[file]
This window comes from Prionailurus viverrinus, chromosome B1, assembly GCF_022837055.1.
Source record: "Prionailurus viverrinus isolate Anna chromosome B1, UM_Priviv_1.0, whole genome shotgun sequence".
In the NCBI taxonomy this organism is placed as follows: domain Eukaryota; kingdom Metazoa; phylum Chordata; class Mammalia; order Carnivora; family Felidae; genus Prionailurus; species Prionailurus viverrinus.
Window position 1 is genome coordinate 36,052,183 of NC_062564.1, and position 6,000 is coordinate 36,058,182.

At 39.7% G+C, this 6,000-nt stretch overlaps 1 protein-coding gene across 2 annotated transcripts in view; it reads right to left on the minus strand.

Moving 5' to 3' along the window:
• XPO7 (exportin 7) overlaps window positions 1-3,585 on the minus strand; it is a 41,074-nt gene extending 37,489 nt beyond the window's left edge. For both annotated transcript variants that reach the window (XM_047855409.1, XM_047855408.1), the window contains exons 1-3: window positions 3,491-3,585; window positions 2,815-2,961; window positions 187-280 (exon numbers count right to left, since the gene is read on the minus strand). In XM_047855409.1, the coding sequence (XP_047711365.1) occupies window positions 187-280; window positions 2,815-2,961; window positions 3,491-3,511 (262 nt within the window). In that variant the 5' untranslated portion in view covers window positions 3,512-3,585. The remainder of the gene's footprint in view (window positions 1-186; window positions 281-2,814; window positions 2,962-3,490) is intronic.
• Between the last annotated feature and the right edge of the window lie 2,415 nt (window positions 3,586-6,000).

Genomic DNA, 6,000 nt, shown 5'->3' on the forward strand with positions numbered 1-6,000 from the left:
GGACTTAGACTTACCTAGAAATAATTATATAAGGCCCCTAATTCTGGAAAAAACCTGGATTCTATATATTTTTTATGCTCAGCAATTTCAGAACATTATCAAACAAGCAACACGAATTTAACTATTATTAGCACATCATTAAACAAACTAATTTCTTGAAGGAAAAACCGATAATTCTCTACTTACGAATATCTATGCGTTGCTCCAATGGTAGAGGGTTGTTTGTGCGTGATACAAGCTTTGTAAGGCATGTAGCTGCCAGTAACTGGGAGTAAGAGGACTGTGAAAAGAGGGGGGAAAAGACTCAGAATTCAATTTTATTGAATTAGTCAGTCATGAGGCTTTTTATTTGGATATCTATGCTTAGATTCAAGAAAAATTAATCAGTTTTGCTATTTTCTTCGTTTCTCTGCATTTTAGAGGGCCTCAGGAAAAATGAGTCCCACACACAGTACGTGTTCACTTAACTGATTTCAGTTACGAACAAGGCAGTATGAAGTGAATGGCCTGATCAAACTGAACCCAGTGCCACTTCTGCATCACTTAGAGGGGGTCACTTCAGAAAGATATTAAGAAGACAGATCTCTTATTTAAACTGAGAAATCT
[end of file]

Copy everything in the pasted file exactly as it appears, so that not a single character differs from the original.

This window comes from Prionailurus viverrinus, chromosome B1, assembly GCF_022837055.1.
Source record: "Prionailurus viverrinus isolate Anna chromosome B1, UM_Priviv_1.0, whole genome shotgun sequence".
In the NCBI taxonomy this organism is placed as follows: domain Eukaryota; kingdom Metazoa; phylum Chordata; class Mammalia; order Carnivora; family Felidae; genus Prionailurus; species Prionailurus viverrinus.
Window position 1 is genome coordinate 36,052,183 of NC_062564.1, and position 6,000 is coordinate 36,058,182.

At 39.7% G+C, this 6,000-nt stretch overlaps 1 protein-coding gene across 2 annotated transcripts in view; it reads right to left on the minus strand.

Moving 5' to 3' along the window:
• XPO7 (exportin 7) overlaps window positions 1-3,585 on the minus strand; it is a 41,074-nt gene extending 37,489 nt beyond the window's left edge. For both annotated transcript variants that reach the window (XM_047855409.1, XM_047855408.1), the window contains exons 1-3: window positions 3,491-3,585; window positions 2,815-2,961; window positions 187-280 (exon numbers count right to left, since the gene is read on the minus strand). In XM_047855409.1, the coding sequence (XP_047711365.1) occupies window positions 187-280; window positions 2,815-2,961; window positions 3,491-3,511 (262 nt within the window). In that variant the 5' untranslated portion in view covers window positions 3,512-3,585. The remainder of the gene's footprint in view (window positions 1-186; window positions 281-2,814; window positions 2,962-3,490) is intronic.
• Between the last annotated feature and the right edge of the window lie 2,415 nt (window positions 3,586-6,000).

Genomic DNA, 6,000 nt, shown 5'->3' on the forward strand with positions numbered 1-6,000 from the left:
GGACTTAGACTTACCTAGAAATAATTATATAAGGCCCCTAATTCTGGAAAAAACCTGGATTCTATATATTTTTTATGCTCAGCAATTTCAGAACATTATCAAACAAGCAACACGAATTTAACTATTATTAGCACATCATTAAACAAACTAATTTCTTGAAGGAAAAACCGATAATTCTCTACTTACGAATATCTATGCGTTGCTCCAATGGTAGAGGGTTGTTTGTGCGTGATACAAGCTTTGTAAGGCATGTAGCTGCCAGTAACTGGGAGTAAGAGGACTGTGAAAAGAGGGGGGAAAAGACTCAGAATTCAATTTTATTGAATTAGTCAGTCATGAGGCTTTTTATTTGGATATCTATGCTTAGATTCAAGAAAAATTAATCAGTTTTGCTATTTTCTTCGTTTCTCTGCATTTTAGAGGGCCTCAGGAAAAATGAGTCCCACACACAGTACGTGTTCACTTAACTGATTTCAGTTACGAACAAGGCAGTATGAAGTGAATGGCCTGATCAAACTGAACCCAGTGCCACTTCTGCATCACTTAGAGGGGGTCACTTCAGAAAGATATTAAGAAGACAGATCTCTTATTTAAACTGAGAAATCT